Original article

Scand J Work Environ Health 1987;13(4):317-322    pdf

doi:10.5271/sjweh.2052

Vibration-induced neuropathy. Detection by nerve conduction measurements.

by Brammer AJ, Pyykko I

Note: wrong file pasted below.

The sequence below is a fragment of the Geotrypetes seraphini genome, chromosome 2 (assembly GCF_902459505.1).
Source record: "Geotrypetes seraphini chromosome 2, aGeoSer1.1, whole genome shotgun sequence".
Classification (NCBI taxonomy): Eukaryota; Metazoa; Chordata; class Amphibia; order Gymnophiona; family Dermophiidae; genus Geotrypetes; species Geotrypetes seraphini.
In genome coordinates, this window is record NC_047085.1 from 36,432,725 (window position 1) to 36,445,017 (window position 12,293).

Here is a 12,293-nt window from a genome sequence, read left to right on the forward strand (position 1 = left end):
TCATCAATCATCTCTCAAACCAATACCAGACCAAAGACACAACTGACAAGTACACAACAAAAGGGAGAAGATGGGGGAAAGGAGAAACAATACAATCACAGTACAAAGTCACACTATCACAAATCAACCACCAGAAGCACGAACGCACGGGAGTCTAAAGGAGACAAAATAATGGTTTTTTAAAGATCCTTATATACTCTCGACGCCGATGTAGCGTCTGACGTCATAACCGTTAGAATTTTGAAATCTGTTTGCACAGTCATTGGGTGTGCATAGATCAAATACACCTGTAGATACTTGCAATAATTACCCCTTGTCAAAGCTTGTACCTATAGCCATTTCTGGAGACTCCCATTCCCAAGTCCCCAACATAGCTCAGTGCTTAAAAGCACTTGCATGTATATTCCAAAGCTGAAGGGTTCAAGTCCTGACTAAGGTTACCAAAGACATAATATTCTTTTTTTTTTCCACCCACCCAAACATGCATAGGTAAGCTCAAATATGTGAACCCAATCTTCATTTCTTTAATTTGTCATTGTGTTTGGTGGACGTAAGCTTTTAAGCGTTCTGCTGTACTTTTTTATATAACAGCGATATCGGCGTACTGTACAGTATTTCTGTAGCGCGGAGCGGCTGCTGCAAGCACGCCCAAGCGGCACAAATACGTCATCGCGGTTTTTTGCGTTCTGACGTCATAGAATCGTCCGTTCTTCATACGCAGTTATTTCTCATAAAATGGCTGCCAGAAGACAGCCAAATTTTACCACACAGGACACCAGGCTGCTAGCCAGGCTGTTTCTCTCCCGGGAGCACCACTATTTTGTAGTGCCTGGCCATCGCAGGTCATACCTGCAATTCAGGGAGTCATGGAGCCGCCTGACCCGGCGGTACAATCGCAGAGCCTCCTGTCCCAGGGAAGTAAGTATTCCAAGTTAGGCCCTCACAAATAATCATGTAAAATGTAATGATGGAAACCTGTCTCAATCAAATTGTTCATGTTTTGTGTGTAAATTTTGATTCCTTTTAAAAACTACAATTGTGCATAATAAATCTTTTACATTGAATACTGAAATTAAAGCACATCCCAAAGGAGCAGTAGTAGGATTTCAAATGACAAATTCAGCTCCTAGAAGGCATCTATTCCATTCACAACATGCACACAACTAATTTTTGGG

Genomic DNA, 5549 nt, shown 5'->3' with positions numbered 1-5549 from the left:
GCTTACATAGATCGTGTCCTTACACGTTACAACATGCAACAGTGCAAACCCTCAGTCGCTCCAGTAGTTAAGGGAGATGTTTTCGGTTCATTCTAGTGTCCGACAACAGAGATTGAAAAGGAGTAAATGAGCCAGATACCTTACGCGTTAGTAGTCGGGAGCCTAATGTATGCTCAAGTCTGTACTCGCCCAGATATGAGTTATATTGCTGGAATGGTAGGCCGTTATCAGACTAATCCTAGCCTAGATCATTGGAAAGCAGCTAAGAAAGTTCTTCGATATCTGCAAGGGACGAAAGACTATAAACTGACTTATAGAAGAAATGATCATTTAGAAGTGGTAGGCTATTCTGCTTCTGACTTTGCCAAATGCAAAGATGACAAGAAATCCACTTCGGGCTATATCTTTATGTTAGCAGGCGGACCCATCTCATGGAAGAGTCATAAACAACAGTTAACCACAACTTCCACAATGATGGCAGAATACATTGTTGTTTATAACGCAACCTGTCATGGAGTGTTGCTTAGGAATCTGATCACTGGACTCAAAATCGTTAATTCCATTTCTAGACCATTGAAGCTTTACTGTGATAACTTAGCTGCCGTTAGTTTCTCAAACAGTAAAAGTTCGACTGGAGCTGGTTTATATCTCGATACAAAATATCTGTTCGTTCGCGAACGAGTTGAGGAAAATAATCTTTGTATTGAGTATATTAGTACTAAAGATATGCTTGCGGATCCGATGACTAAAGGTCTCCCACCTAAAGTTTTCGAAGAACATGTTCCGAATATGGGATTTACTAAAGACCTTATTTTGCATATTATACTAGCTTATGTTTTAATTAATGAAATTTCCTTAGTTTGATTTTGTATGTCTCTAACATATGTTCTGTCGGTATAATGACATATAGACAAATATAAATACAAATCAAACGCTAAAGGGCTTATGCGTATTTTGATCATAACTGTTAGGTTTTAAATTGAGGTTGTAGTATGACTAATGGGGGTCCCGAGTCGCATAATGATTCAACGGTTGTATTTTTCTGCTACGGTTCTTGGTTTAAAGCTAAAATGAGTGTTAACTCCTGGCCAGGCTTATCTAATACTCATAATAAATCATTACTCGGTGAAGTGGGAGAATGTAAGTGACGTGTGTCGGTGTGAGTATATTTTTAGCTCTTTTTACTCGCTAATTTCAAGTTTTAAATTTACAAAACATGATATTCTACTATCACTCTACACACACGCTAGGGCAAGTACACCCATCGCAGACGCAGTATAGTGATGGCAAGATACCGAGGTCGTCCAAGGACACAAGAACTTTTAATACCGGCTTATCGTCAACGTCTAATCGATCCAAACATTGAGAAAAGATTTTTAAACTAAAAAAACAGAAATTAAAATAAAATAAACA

An analysis of electroneurographic studies of workers who operate hand-held vibrating power tools reveals that, when controlled for polyneuropathy and the effects of heavy manual work, significantly reduced sensory nerve conduction velocities occur within the hands. This finding is compatible with the available pathophysiological evidence. The detection of this presumed vibration-induced neuropathy and its distinction from compression neuropathies involving a localized primary lesion, such as carpal tunnel syndrome, thus requires a detailed investigation of nerve conduction within the hands. A technique well adapted to the detection of abnormalities in the most peripheral sensory nerve fibers and mechanoreceptors has been developed based on vibrotactile stimulation of a fingertip. The compound action potentials recorded noninvasively at the base of the finger and wrist from healthy male subjects possess peak-to-peak amplitudes of no more than 0.5 and 0.25 microV, respectively.